Tim Tebow: baseball player or carnival act?

PORT ST. LUCIE, Fla. -- Maybe someday, if he sticks with this whole baseball thing for long enough, Tim Tebow will be able to walk into any ballpark in the country without provoking so much curiosity.

For now, though, it still seems as if he is more of a carnival act than a baseball player.

Take Wednesday, for example. With Tebow, the 2007 Heisman Trophy winner and former NFL quarterback, making his major league spring-training debut here for the New York Mets, most of the Boston Red Sox's travel squad, including manager John Farrell, stood on the top step of the dugout to steal a glimpse of his batting practice, an exercise that relief pitcher Noe Ramirez described as "a show." When the Mets went through their pregame stretching, second baseman Neil Walker joined several teammates in peppering Tebow with questions about when he led the Denver Broncos to an overtime victory over the Pittsburgh Steelers in the 2011 playoffs.

And that was just the reaction Tebow received from fellow players. When he walked -- circuitously, it should be noted, through the Red Sox's on-deck circle -- to the plate for his first at-bat, many fans among the announced crowd of 6,538 raised their smartphones to capture the moment. When Tebow grounded into a double play in the fourth inning, they gave him a standing ovation.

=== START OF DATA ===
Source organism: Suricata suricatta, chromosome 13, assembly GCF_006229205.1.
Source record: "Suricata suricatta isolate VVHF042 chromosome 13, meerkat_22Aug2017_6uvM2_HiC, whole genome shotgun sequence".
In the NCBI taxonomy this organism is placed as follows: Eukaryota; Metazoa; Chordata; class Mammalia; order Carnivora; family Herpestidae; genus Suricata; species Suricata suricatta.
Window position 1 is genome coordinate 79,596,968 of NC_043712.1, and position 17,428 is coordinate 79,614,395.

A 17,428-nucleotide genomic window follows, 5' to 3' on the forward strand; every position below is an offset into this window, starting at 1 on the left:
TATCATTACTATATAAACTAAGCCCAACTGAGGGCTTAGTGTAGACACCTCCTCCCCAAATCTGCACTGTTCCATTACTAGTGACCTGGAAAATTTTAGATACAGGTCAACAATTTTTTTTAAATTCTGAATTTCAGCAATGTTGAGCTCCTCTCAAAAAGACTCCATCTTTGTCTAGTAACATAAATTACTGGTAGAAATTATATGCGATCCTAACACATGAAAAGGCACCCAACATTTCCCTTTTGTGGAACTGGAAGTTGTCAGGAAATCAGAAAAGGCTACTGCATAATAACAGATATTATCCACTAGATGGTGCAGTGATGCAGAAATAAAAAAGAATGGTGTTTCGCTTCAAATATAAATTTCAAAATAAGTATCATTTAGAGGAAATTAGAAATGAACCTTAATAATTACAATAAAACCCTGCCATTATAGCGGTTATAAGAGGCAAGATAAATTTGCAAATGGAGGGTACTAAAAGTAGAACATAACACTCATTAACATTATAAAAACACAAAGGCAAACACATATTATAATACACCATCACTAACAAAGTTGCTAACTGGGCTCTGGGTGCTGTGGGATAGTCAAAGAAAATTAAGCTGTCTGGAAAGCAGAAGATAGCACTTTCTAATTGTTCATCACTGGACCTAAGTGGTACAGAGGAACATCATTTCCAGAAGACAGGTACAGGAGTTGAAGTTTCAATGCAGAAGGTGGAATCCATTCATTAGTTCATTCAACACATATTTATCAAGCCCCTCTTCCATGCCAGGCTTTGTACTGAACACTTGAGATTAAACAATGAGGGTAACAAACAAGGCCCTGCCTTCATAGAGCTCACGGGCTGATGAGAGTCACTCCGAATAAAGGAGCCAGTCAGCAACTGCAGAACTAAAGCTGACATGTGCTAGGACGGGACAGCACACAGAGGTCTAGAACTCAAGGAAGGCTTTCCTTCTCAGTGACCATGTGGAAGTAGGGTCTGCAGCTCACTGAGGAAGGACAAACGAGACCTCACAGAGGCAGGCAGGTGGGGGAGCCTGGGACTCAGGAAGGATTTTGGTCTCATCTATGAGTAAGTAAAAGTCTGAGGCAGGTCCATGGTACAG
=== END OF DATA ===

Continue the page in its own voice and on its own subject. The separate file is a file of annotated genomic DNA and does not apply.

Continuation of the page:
A typical reaction? Hardly. But then, nothing about Tebow the baseball player is typical. Not yet anyway, no matter how much he wishes it was.

"I know a lot of other people will sensationalize it, and regardless of what happened, it will be the best day of all time or the worst day of all time. But for me, it's just a day," Tebow said after going 0-for-3 with two strikeouts, getting hit by a pitch and committing a baserunning gaffe in nine innings as the designated hitter in the Mets' 8-7 victory. "It's just the next day, just the next opportunity to get more at-bats, learn from it, recover, get some sleep, wake up and get ready to do it again. Because there's a lot more days like this."

Say this for Tebow: He seems genuinely interested in having many more days on a baseball field, even though his first day in the big leagues offered a stark reminder of how far away he is from being ready to play at this level.

Tebow, 29, put on a power display during batting practice that left Red Sox players "pretty astonished," according to Ramirez. At one point, Tebow even launched an opposite-field home run off the bottom of the scoreboard in left field. But when the game started, he made contact with only three of 14 pitches over four plate appearances against four Red Sox pitchers.

It wasn't like Tebow was facing particularly high velocities, with Rick Porcello, Ramirez, lefty Brian Johnson and Brandon Workman sitting mostly in the low-90s. But he was helpless against off-speed stuff and far too passive in his approach at the plate.